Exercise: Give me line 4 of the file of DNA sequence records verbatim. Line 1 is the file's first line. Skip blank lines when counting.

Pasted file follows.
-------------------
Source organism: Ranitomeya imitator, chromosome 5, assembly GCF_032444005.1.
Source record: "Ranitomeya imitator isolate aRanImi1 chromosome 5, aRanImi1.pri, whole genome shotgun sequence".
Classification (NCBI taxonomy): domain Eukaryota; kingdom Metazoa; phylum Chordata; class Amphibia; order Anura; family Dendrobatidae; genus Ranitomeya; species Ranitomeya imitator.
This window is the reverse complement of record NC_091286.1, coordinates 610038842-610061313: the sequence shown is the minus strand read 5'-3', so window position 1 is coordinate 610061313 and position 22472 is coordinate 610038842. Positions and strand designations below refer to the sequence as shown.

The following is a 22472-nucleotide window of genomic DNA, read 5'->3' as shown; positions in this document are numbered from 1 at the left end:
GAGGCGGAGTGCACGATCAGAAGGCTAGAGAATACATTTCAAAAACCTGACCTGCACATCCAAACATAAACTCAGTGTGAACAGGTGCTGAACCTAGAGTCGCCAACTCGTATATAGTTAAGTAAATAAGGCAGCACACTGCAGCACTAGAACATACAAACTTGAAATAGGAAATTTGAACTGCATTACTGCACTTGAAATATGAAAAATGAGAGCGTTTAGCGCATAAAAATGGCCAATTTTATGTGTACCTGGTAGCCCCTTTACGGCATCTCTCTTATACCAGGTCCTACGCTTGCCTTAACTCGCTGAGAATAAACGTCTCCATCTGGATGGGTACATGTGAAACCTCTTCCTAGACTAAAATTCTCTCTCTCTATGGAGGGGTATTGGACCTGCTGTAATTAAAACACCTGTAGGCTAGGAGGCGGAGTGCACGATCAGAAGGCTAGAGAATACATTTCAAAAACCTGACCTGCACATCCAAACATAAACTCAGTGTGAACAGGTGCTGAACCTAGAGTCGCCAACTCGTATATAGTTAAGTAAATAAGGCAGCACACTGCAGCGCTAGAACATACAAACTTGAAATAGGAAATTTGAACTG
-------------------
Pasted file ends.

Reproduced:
This window is the reverse complement of record NC_091286.1, coordinates 610038842-610061313: the sequence shown is the minus strand read 5'-3', so window position 1 is coordinate 610061313 and position 22472 is coordinate 610038842. Positions and strand designations below refer to the sequence as shown.